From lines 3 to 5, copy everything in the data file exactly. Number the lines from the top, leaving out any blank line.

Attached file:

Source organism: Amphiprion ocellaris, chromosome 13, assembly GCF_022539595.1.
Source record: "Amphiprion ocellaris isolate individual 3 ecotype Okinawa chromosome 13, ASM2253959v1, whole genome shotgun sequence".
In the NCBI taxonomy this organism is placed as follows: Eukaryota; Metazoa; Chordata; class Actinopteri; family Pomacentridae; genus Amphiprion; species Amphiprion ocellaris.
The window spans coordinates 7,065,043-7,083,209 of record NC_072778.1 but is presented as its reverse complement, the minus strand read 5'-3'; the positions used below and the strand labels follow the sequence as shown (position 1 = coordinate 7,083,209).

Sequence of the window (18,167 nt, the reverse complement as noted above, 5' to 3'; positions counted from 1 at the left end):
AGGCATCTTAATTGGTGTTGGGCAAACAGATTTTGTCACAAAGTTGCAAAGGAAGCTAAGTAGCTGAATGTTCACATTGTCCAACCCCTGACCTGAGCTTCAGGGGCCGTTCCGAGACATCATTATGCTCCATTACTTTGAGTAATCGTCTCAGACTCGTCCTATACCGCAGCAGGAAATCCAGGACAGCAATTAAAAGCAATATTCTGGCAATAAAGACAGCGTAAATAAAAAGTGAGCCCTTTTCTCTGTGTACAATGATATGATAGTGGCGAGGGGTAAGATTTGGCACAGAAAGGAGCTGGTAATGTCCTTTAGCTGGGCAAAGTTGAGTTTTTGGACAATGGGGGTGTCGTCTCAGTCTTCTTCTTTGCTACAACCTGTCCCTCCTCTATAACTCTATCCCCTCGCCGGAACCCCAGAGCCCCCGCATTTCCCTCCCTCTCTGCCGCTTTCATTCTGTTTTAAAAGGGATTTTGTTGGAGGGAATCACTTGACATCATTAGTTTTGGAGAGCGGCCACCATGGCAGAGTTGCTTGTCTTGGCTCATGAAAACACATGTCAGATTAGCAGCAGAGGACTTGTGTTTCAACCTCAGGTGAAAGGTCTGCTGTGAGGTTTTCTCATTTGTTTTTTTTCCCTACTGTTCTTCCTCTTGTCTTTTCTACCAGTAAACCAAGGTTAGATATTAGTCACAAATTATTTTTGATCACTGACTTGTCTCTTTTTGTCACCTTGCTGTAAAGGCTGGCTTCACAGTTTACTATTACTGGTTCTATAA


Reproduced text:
In the NCBI taxonomy this organism is placed as follows: Eukaryota; Metazoa; Chordata; class Actinopteri; family Pomacentridae; genus Amphiprion; species Amphiprion ocellaris.
The window spans coordinates 7,065,043-7,083,209 of record NC_072778.1 but is presented as its reverse complement, the minus strand read 5'-3'; the positions used below and the strand labels follow the sequence as shown (position 1 = coordinate 7,083,209).

Sequence of the window (18,167 nt, the reverse complement as noted above, 5' to 3'; positions counted from 1 at the left end):